Saturday, November 20, 2010

For Leaky New York Aqueduct, Bypass Tunnel Is Planned by Mireya Navarro -

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Working on the Rondout-West Branch Tunnel of the Delaware Aqueduct in 1942. Cracks have caused flooding in Wawarsing, N.Y., in Ulster County. Photo NYC DEP

New York City plans to build a three-mile-long tunnel to divert water from a leaking aqueduct that carries from the Catskills about half of the city’s drinking water, officials announced on Friday.
The tunnel, to be built under the Hudson River and parts of Dutchess and Orange Counties, will address a problem that has daunted the city since leaks were first discovered in the Delaware Aqueduct in 1988: some 15 million to 35 million gallons of water, coming down from the Catskills, have been escaping daily through cracks.
The tunnel will bypass the worst of two leaks, said Caswell F. Holloway, the city’s environmental commissioner. Construction work is expected to begin in 2013 and be completed by 2019 at a cost of about $1.2 billion, officials with the city’s Department of Environmental Protection said. Officials said that cost, spread out over nine years, was built into the department’s capital program.
For years, the city has faced criticism for its long delays in stanching leaks in two sections of a 45-mile stretch of the aqueduct known as the Rondout-West Branch tunnel, in Orange and Ulster Counties. The cracks in that branch, which was completed in 1944, have caused chronic flooding in the Ulster hamlet of Wawarsing.
Environmental groups accused New York City of dragging its feet, and a 2007 report by the state comptroller criticized city officials for failing to “adequately monitor the extent and nature of the leaks” and to establish “an adequate plan to protect the public in the event of a sudden or imminent substantial loss of water.”
New York City officials countered that they faced a challenge in identifying a way to halt the leaks while enabling them to get enough water to the city. Studies of the problem have involved sending robotic vehicles and deep-sea divers into the aqueduct in recent years to inspect and photograph the cracks.
Their plan calls for constructing a bypass tunnel at depths of 600 to 800 feet from Newburgh, in Orange County, under the Hudson to Wappinger, in Dutchess County. The aqueduct will be shut down for eight months to a year beginning in 2018, to allow workers to connect the tunnel in the last phase of the project.
“We’ve settled on a design for a fix, and we’re moving ahead doing that design and taking steps to address the leak,” Mr. Holloway said in an interview.
The leaking portion of the aqueduct would then be sealed and its use discontinued, the officials said.
During the shutdown, engineers will also enter the aqueduct to repair smaller leaks at Wawarsing from inside the tunnel, the officials said.
The 85-mile-long aqueduct, among the world’s largest, is one of two systems bringing water from upstate reservoirs to eight million residents in New York City and another one million people in Orange, Putnam, Ulster and Westchester Counties. The other is the Catskill system.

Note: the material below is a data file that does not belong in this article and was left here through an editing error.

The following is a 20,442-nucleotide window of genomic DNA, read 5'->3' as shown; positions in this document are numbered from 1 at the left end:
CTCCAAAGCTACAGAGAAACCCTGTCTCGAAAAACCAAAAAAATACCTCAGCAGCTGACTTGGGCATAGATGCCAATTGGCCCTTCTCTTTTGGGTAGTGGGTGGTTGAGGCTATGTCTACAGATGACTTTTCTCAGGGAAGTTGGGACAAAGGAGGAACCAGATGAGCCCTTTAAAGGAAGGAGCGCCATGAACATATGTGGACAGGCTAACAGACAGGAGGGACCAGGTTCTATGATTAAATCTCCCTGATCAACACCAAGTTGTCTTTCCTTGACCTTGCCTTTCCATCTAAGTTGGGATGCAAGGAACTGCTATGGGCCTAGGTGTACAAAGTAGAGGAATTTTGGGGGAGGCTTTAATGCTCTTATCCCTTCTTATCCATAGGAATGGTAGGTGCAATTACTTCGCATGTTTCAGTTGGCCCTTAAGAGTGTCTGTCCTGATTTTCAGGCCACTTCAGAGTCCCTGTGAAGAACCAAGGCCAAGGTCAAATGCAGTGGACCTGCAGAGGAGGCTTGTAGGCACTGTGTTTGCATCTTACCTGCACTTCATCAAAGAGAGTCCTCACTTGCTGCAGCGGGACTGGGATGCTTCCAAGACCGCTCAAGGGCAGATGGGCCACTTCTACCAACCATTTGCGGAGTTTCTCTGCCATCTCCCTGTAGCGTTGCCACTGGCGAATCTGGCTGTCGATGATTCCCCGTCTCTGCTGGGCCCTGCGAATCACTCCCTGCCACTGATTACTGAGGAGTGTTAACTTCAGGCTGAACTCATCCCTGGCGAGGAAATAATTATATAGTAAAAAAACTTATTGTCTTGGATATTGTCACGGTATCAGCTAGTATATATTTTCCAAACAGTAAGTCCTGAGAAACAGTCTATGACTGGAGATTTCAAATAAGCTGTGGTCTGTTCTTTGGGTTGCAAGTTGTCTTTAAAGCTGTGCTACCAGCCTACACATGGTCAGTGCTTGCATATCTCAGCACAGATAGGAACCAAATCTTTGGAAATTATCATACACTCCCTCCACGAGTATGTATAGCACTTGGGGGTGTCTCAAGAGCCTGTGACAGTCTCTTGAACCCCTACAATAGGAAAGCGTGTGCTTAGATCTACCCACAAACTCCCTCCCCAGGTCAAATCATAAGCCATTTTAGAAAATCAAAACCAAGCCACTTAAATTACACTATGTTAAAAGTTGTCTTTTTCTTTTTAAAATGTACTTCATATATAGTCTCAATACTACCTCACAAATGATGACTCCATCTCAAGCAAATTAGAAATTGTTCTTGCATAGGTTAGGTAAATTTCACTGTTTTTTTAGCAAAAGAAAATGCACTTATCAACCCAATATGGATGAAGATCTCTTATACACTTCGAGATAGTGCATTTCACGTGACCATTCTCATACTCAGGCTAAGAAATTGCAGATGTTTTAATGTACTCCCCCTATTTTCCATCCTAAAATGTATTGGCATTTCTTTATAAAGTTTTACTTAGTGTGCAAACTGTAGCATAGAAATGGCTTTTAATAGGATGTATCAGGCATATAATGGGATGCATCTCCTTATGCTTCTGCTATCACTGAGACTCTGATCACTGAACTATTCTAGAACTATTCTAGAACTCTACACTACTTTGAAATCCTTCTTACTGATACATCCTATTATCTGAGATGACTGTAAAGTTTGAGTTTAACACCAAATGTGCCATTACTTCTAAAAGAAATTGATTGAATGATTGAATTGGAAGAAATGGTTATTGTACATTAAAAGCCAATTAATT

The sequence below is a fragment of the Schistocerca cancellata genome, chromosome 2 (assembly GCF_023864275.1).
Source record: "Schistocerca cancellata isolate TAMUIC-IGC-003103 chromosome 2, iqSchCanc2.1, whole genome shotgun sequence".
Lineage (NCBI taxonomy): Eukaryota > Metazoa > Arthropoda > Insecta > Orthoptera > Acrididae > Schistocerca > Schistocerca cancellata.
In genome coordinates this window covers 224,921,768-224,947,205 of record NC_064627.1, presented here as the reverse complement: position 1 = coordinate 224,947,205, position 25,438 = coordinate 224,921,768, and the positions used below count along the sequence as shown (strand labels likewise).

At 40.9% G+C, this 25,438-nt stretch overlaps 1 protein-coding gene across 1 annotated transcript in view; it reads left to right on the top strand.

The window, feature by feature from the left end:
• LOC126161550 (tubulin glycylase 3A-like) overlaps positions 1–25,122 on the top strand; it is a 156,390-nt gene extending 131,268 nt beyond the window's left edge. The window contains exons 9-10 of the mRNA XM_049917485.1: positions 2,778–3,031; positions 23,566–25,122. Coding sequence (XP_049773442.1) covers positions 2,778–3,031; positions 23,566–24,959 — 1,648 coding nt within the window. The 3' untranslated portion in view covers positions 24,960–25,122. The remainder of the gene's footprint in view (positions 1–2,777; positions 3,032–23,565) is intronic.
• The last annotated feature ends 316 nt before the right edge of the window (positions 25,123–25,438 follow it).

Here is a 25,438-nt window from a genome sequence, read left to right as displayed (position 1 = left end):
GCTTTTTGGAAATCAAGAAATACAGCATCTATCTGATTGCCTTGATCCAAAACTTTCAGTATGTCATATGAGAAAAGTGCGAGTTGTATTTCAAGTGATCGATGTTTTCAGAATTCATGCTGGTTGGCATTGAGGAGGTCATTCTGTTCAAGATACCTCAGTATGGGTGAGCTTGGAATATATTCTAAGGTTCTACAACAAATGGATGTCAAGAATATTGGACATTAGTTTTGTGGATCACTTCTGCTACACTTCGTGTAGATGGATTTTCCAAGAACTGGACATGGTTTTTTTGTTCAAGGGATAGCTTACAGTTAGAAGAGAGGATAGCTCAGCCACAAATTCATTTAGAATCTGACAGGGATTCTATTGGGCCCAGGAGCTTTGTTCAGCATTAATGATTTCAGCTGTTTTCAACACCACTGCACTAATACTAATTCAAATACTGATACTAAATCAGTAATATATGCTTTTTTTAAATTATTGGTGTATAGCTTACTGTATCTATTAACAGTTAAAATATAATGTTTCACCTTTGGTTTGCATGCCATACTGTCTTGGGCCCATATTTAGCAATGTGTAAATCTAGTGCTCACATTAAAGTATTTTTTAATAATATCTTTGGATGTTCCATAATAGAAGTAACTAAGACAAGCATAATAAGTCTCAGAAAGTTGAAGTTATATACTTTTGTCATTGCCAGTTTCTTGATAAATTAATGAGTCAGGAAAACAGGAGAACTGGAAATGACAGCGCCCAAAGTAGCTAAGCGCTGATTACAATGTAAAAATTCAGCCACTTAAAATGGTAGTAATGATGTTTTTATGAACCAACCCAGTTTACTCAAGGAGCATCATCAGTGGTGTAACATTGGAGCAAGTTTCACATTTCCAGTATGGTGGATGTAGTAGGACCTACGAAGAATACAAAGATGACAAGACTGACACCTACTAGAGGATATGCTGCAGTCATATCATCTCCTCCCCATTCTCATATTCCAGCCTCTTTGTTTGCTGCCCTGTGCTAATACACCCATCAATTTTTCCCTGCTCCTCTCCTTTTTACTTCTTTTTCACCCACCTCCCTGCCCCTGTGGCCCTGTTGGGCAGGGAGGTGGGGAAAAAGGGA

The shutdown will require lining up other sources for the 500 million gallons of water that the Delaware Aqueduct carries each day from the Rondout Reservoir in the Catskills. About 290 million gallons would come from the New Croton Aqueduct in Westchester County, which is now used only as a backup water source until a filtration plant in the Bronx is completed in 2012.
The city plans to spend another $900 million in water supply projects to make up for the loss of the aqueduct during construction. It has already spent more than $300 million to prepare for long-term repairs of the aqueduct, as well as better monitoring of tunnel conditions and repair methods.
Designed to last at least a century, the aqueduct’s troubled Rondout-West Branch section, which reaches depths of up to 1,200 feet, developed leaks a few decades after its completion. In the Wawarsing area, the tunnel has cracked along a 500-foot stretch. At Roseton, officials said, the cracks run along 5,000 feet.
Mr. Holloway said the leaks had penetrated the tunnel’s concrete lining but were also found in areas where the branch passed through limestone, which is softer and more vulnerable to water corrosion than the harder rock of sandstone and shale found elsewhere in the tunnel’s path.
But the commissioner said monitoring showed that the amount of water leaking had not increased since 2002 and did not pose the risk of an emergency, like a collapse. “We don’t see a substantial risk of this getting worse,” he said.
In a statement on Friday, the Ulster County administrator, Michael P. Hein, called the plan “a real and substantive solution.”
“In light of the hardships being encountered by the residents of Wawarsing, time is clearly of the essence,” he said, adding that the bypass “will not only eliminate the problem for the residents of Wawarsing, it will have profound economic benefit to our area through job creation.”
Paul Gallay, executive director of Riverkeeper, said the plan was a sensible approach. “It’s a big investment in solving a big problem,” he said, adding that the city should also move to compensate homeowners affected by the leaks for damages suffered.
Mr. Holloway said that other solutions, like bypassing the entire Rondout tunnel altogether, had been considered, but that the idea was dismissed as unnecessary.
“We know where the leaks are and why,” he said.
Another possibility was to drain the aqueduct for a longer time to repair it from within, but that raised uncertainty about how long the aqueduct would be out of service.
“You want to know how long the water is going to be off so you know where the supplemental water is going to come from,” Mr. Holloway said, adding, “It’s absolutely critical to get it right.”